Alan Robbins

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Alan Robbins
Member of the California State Senate
In office
Personal details
Born (1943-02-05) February 5, 1943 (age 76)
Philadelphia, Pennsylvania
Political partyDemocratic
Spouse(s)Miriam Elbaum (D)
Alma materUCLA
OccupationLawyer, politician

Alan Robbins (born February 5, 1943) is a former American politician in the state of California. Robbins also served time in a federal prison.

Early life[edit]

On February 5, 1945, Robbins was born in Philadelphia, Pennsylvania. In 1949, Robbins' family moved to Southern California. Robbins attended North Hollywood High School.[1] [2]


In 1963, Robbins graduated with a Bachelor's degree in political science from UCLA. In 1966, Robbins earned his JD degree from UCLA School of Law.[3][2]


In 1966 at age 23, Robbins was admitted to the State Bar of California.[2][3]

In 1967, Robbins served in the California Army National Guard. In 1968, Robbins served in the United States Naval Reserve.[2]

Robbins practiced real estate law in Los Angeles, California.[4]

Robbins served as California State Senator from 1974 to 1991. He is a Democrat.[1][2]

On November 20, 1991, Robbins resigned from the California State Senate.[2]

Federal crime[edit]

Robbins pleaded guilty to federal racketeering and income tax evasion charges,[5] and was sentenced to five years in federal prison on May 2, 1992.[6]

Robbins served his time in a federal prison in Lompoc, California.[7] Robbins was released after 18 months in federal prison, although his sentenced was five years. Robbins spent another two months in a half-way house.[8][9]

Personal life[edit]

Robbins' ex-wife is Miriam Elbaum. Miriam Elbaum's father was Nate Elbaum.[10] Robbins has two children, Jacob Robbins and Leah Robbins.[1][2]

While Robbins was serving time in prison, his Encino home was rented to Ted Titmas.[11] In the late 1990's, Robbins resides in Westwood neighborhood of Los Angeles, California.[8]

See also[edit]


  1. ^ a b c "Alan Robbins". Retrieved July 11, 2019.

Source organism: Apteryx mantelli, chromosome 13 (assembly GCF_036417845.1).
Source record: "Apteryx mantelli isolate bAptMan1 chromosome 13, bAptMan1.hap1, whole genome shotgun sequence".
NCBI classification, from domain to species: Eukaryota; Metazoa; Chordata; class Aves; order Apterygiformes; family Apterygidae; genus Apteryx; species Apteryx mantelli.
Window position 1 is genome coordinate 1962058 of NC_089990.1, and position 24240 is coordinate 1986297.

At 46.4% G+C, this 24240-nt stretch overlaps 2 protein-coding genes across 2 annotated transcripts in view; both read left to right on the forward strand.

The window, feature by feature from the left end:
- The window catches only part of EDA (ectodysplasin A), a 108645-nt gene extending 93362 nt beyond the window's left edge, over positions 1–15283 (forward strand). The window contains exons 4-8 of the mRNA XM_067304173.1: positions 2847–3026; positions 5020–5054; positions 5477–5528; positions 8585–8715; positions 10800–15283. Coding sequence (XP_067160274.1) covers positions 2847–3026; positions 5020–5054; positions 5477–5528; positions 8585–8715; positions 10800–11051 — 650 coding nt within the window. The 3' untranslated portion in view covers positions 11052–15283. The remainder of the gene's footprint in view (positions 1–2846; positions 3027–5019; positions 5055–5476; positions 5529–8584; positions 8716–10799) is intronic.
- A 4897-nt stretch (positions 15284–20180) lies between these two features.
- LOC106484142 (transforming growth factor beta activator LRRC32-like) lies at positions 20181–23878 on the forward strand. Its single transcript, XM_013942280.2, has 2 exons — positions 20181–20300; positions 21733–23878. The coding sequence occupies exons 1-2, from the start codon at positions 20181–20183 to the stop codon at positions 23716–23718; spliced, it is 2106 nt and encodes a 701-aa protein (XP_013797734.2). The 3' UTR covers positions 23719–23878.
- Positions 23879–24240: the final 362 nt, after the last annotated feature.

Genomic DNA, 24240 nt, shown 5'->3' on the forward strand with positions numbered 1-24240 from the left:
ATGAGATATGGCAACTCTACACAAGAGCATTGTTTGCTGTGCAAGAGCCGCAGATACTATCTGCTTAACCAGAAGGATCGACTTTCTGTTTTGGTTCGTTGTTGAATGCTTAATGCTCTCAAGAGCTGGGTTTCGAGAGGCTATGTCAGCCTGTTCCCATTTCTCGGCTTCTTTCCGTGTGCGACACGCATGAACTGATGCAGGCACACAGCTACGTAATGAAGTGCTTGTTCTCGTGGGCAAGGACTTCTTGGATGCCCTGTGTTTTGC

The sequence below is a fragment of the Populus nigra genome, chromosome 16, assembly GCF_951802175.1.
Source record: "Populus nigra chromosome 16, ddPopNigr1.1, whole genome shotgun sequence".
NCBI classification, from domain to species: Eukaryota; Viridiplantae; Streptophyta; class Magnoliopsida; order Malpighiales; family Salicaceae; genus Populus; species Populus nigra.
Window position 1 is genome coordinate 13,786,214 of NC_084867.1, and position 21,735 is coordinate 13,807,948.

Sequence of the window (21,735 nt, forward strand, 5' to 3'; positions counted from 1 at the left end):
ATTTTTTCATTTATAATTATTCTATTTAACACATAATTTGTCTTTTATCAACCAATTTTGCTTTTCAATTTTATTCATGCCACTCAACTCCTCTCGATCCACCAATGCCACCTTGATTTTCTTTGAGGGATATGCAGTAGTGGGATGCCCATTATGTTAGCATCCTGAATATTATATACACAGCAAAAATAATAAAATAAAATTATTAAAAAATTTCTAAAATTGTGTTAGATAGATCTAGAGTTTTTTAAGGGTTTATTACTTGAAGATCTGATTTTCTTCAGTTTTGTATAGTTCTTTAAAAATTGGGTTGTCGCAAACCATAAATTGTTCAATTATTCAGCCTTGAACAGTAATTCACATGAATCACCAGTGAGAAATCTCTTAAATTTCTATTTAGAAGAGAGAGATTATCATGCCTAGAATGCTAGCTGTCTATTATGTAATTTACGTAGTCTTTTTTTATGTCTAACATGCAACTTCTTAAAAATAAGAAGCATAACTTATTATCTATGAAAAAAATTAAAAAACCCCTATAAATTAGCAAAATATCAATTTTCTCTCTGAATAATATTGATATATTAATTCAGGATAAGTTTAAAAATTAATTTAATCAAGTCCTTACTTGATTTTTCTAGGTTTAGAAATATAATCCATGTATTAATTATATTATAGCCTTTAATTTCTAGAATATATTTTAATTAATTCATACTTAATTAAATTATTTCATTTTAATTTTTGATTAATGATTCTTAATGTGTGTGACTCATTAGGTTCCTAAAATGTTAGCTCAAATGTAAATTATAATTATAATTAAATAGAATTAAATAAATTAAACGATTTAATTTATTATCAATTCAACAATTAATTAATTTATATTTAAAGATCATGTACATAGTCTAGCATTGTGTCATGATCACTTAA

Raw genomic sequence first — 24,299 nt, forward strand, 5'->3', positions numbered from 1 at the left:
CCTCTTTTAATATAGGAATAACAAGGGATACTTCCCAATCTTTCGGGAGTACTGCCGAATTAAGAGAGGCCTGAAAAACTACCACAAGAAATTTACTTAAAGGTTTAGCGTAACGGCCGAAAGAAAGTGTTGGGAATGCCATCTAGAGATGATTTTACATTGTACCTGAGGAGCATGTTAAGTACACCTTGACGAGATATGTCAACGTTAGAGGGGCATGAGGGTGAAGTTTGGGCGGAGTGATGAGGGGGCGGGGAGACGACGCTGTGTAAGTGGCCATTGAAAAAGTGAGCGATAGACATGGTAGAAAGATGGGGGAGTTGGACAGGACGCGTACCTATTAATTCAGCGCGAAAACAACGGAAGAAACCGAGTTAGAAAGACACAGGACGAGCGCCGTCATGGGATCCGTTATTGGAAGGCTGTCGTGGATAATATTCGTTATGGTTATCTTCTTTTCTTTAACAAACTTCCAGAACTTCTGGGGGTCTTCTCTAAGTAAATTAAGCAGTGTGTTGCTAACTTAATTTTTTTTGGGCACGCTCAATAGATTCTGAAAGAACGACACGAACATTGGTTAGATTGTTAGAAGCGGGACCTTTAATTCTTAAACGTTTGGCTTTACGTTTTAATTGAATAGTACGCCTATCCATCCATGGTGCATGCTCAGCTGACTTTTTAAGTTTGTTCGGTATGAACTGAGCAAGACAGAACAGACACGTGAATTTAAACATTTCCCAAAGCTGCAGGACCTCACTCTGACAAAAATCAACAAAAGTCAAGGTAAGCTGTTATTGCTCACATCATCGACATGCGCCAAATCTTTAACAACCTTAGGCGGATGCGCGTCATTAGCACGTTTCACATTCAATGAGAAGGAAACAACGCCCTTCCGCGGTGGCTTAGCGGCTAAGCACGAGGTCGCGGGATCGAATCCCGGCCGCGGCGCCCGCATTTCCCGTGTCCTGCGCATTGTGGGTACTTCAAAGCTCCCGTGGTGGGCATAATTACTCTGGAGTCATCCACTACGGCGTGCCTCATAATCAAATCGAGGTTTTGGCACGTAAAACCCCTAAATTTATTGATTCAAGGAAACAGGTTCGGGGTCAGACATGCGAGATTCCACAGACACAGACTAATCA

2. ^ a b c d e f g "Inventory of Alan Robbins Papers - Biography". Retrieved July 11, 2019.
  3. ^ a b "Alan Edward Robbins #39353". Retrieved July 11, 2019.
  4. ^ "Alan E. Robbins". Retrieved July 11, 2019.
  5. ^ Gladstone, Mark. "Robbins Was Widely Disliked by Colleagues : Reputation: He was known for his cockiness and his deal-making, but he remained popular with constituents in his heavily Democratic district", The Los Angeles Times, Los Angeles, November 20, 1991. Retrieved on February 26, 2016
  6. ^ Jacobs, Paul, and Gladstone, Mark. "Robbins Gets Five-Year Sentence, $475,000 Fine : Courts: EX-state senator's term for political corruption could be reduced if he continues to be helpful to prosecutors", The Los Angeles Times, Los Angeles, November 20, 1991. Retrieved on February 26, 2016
  7. ^ Guthrie, Julian (March 26, 1995). "Lobbyist in Jail: I am in ruins". Retrieved July 11, 2019.
  8. ^ a b Katches, Mark (April 9, 1996). "Robbins Returns to Capitol: Political Reform on Agenda". Daily News via the freelibrary.comcom. Retrieved July 11, 2019.
  9. ^ Schrag, Peter (April 12, 2014). "Political corruption nothing new in California". Retrieved July 11, 2019.
  10. ^ "Nathan "Nate" Elbaum". Retrieved July 11, 2019.
  11. ^ DeSantis, Jeannette (August 14, 1996). "Robbins Takes Heat on Tenant's Trial". Daily News via Retrieved July 11, 2019.

External links[edit]